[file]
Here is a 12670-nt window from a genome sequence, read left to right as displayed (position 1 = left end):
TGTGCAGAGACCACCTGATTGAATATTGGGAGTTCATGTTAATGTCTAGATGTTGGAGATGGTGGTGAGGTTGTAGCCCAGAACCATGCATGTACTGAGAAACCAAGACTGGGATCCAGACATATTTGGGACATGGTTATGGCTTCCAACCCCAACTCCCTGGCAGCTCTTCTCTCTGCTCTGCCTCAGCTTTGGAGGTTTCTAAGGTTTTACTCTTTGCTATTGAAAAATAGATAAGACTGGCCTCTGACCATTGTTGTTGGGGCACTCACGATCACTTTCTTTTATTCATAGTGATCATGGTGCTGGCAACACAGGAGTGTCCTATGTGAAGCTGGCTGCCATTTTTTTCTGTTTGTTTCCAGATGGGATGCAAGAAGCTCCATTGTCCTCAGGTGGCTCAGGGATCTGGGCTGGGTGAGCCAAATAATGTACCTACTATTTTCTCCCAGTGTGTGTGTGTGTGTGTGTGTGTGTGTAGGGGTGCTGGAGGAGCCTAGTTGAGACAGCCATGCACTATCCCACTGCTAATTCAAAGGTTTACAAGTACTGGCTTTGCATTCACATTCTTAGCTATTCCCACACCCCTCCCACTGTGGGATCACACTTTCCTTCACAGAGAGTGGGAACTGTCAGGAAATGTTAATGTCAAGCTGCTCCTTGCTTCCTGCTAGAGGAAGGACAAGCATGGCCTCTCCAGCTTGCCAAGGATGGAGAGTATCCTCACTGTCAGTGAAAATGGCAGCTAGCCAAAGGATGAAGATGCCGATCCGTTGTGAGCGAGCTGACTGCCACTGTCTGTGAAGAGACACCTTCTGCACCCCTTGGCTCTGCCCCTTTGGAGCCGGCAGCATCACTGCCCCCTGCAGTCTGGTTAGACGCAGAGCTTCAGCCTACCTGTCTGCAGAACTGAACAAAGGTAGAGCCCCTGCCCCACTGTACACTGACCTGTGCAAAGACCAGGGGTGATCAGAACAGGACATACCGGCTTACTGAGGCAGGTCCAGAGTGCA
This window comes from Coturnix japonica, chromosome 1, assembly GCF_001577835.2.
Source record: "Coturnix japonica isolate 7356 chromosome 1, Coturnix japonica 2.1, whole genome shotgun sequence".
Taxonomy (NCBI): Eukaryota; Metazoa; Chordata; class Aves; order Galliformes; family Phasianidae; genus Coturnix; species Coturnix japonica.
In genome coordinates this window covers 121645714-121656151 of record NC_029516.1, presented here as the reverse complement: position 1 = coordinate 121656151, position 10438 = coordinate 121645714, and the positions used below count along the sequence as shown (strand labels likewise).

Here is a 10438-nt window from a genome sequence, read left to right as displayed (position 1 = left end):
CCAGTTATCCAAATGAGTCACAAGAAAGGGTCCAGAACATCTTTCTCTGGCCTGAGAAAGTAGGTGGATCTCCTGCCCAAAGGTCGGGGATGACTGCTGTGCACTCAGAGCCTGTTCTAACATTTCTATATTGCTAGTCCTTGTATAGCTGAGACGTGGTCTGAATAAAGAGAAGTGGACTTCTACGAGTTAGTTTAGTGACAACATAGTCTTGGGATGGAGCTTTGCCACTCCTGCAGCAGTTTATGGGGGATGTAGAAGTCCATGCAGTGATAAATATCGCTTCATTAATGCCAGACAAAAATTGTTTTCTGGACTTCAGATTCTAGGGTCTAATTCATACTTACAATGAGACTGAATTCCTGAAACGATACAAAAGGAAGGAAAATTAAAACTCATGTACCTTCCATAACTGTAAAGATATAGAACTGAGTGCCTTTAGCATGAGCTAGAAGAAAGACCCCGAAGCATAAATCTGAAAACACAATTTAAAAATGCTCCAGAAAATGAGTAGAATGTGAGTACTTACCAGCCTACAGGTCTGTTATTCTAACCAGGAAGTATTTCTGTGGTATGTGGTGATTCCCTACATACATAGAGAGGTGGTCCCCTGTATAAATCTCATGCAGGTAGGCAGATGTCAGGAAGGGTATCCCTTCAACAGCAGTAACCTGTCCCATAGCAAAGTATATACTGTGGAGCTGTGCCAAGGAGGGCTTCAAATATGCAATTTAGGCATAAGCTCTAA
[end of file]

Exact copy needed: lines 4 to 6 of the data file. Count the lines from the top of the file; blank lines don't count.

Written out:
Source record: "Coturnix japonica isolate 7356 chromosome 1, Coturnix japonica 2.1, whole genome shotgun sequence".
Taxonomy (NCBI): Eukaryota; Metazoa; Chordata; class Aves; order Galliformes; family Phasianidae; genus Coturnix; species Coturnix japonica.
In genome coordinates this window covers 121645714-121656151 of record NC_029516.1, presented here as the reverse complement: position 1 = coordinate 121656151, position 10438 = coordinate 121645714, and the positions used below count along the sequence as shown (strand labels likewise).